As a standard setter in sustainability reporting, GRI has a responsibility to engage in sustainability reporting and exemplify best practice in doing so. But, as a small non-profit organization, it faces constraints and challenges when reporting on its impacts. As part of our effort towards transparency, we’ll be sharing the process that we underwent when writing our sustainability report, the problems that we found along the way, and the solutions that we found. And it all begins with the materiality assessment.
1. Collaboration is crucial – gather a team
So we had defined what we needed to look at but, to collect the feedback, we needed to know who would be up to the task. So for the current reporting cycle, GRI assembled a cross-functional project team from all different areas of the organization, who looked at who our stakeholders are, how GRI interacted with these groups throughout the reporting period, and what topics these stakeholders considered important. Based on this, the team identified the trends and topics that mattered the most to the stakeholders.
2. Feedback from the external assurance provider – know your stakeholders
The sustainability report that we published for 2014-2015 underwent an external assurance process. One of the most important feedback points that we received was that we should be more explicit about how we engage with our stakeholders. Not only that, but we should also ensure that we made engagement a part of our day-to-day business practice and that we got used to recording the interactions and the feedback that we received throughout the year, as part of our business process and not only for the reporting.
The first question this feedback raised was, of course, who are our stakeholders? The principle of stakeholder inclusiveness established in GRI 101 helped us define this, to include individuals and entities that can be affected by the work and services that GRI provides or who influence our ability to achieve our objectives or do our work. The feedback and input that these stakeholders provide is crucial for GRI to identify its impacts and the main topics it needs to address and report on, in other words, to carry out the materiality assessment.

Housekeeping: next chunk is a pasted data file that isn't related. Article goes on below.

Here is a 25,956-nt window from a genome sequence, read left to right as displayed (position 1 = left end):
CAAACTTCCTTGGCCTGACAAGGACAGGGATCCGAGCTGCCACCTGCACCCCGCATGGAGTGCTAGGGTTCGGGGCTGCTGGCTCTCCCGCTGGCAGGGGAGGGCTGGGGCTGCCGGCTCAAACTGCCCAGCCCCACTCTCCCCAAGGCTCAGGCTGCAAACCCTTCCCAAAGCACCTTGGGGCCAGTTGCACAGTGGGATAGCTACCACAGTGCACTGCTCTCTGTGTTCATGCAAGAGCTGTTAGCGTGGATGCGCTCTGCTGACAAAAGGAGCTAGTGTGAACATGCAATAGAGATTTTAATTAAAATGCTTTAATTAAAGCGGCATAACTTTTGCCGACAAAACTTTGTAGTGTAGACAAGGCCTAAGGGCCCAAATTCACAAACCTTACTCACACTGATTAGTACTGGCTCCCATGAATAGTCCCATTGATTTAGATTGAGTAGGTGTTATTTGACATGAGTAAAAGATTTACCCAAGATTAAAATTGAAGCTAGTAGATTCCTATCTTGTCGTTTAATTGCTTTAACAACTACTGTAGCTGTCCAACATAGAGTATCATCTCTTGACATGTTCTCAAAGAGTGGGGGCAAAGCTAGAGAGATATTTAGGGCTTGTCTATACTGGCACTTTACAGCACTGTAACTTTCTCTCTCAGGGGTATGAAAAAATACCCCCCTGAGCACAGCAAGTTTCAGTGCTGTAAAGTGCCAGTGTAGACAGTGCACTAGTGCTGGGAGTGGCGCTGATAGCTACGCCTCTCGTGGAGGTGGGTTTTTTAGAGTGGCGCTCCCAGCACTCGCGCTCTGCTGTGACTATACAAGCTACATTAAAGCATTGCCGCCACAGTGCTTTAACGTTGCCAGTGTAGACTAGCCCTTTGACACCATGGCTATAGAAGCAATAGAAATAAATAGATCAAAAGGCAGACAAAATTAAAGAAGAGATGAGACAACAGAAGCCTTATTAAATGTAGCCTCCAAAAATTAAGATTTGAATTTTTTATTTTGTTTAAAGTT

3. Feedback from the stakeholder groups – know your impact
Once all stakeholders were identified, it was up to the Reporting Team to ensure that all voices from our well-established network of stakeholders would be represented in the assessment of which material disclosures were most relevant. This list was then revised by GRI’s Stakeholder Council, which contributed to this process of ensuring representation.
4. Mapping time
The Reporting Team mapped the themes raised to reflect the prioritization that the SC and the stakeholders themselves had indicated. The list of topics was ranked according to importance, based on how often an issue was raised by stakeholders, but also by how important the issue is to GRI and how much impact it has on the world. The Reporting Team also translated these trends and themes into a list of material topics that represent the impacts that GRI has on the economy, environment and society, grouping them under different categories.
5. When did finance become irrelevant?
It became clear to the Reporting Team that the material topics were of two different types: those topics related to GRI’s operations, and those related to the effectiveness of GRI’s mission and work.
The team then faced a dilemma: how to report on the operational impacts of the organization, such as our financial health and the human resources that facilitate GRI’s work, when it was unclear they met the reporting threshold when compared to issues of mission effectiveness. Realizing that these two groups of topics are interdependent and relevant to sustainability reporting, a decision was made to separate the two categories of material topics. In that way, the impact of GRI on its internal stakeholders, its staff, and the external stakeholders who are part of its network and scope of operations would be accounted for.
6. Consensus reached
After this process, and with input from GRI’s management team and members of the different governance bodies, it was time for the team to settle on its material topics.
Are you curious to know which ones made the list? And would you like to know more about the process? Read GRI’s 2016-2017 Annual Report to find out more.